By the way, I forgot to tell you that you should choose Bridge Adapter when you set up the network adapter for your FreeNAS virtual machine through VirtualBox Manager, because NAT adapter will advertise FreeNAS services on VirtualBox’s virtual IP address which might start as something like 10.x.x.x. NAT type of IP addresses might prevent you from accessing FreeNAS’s graphical user interface control panel through a browser.
I’ll post more on FreeNAS once I get to be expertly using it, OK? For now, at least we know that FreeNAS can be virtualized into an unlimited personal storage cloud in virtualization sense. In reality, we still have to add more hardware to cope with growing disk space of virtual disks. Even with FreeNAS, it’s illogical to think we can have unlimited personal storage cloud in absolute sense unless you have unlimited amount of money to buy unlimited amount of hardware (i.e., disk drives) to support the unlimited growing disk space of virtual hard disks.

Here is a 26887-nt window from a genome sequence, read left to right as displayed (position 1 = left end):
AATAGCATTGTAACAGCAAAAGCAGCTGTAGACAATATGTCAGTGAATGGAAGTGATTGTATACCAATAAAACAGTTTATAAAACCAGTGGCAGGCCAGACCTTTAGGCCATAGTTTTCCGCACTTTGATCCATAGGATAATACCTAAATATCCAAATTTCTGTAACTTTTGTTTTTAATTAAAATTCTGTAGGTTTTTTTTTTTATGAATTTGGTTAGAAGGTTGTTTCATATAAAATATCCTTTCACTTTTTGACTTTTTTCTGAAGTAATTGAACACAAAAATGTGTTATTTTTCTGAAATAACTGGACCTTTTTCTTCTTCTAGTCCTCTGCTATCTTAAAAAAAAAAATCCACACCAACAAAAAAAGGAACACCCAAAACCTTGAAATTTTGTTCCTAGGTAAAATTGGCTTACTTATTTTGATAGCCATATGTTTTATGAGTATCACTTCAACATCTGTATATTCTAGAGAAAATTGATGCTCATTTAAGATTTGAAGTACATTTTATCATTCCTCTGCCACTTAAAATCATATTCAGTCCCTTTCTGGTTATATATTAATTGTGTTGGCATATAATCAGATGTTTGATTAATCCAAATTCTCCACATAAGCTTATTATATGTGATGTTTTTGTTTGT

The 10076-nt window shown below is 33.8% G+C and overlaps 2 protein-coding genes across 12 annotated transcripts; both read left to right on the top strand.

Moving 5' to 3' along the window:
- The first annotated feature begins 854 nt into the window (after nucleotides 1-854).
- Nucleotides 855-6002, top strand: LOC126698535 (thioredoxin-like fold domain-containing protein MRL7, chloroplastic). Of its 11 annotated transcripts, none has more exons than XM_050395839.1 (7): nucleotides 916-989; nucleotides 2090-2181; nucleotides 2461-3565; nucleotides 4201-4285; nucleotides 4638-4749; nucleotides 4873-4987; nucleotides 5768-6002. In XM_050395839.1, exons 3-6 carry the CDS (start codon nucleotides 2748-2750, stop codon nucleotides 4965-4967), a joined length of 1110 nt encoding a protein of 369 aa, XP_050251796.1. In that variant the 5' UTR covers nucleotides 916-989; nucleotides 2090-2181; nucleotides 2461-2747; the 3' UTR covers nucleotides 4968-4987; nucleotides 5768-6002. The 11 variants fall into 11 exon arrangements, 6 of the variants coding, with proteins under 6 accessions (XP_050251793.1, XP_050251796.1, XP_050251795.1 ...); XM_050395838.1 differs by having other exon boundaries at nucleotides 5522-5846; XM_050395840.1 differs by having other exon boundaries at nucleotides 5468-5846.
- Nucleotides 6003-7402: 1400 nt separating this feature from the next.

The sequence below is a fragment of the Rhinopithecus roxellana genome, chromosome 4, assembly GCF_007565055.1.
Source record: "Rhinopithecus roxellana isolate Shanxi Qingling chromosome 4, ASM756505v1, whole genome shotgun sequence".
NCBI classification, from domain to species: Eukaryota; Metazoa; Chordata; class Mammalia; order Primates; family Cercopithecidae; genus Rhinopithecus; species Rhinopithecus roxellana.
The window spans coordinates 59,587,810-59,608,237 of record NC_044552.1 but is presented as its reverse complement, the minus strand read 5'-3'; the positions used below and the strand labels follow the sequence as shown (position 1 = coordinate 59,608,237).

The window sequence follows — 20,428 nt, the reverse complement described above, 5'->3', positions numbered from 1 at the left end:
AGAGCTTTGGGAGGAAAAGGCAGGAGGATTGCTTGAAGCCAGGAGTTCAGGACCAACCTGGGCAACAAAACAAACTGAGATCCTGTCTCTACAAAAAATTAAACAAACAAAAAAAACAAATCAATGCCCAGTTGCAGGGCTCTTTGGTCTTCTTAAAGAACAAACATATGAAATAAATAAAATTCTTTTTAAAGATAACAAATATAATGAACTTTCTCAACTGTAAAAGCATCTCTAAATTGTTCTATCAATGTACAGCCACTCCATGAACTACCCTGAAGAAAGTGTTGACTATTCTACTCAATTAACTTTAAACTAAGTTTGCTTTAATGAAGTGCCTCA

For your information, FreeNAS is free to download and install and use, therefore there is no harm in trying it out — virtualizing FreeNAS for personal storage cloud or natively using it. What’s even more wonderful is that virtualizing FreeNAS with VirtualBox is also free, therefore you can virtualize FreeNAS to your heart’s content without paying a dime. What isn’t free is buying more hard disks to handle the growing virtual disks for your system!
- Tutorial: How to turn old hard drives into a secure file server (techradar.com)
- FreeNAS 8.2.0 beta 2 enables plugins (h-online.com)
- FreeNAS 8.0.4 updates Samba (h-online.com)
- Turn an Old Computer into a Networked Machine (rajawaseem6.wordpress.com)
- FreeNAS 8.0.3 update arrives (h-online.com)
- How-To: Set up a home file server using FreeNAS (engadget.com)
- What Are My Best Options If I Need to Back Up Tons of Data? [Crowdhacker] (lifehacker.com)
- Run a Secure git Repository on FreeNAS (technology.mattrude.com)
- Razorback Appliance – Getting Started (vrt-blog.snort.org)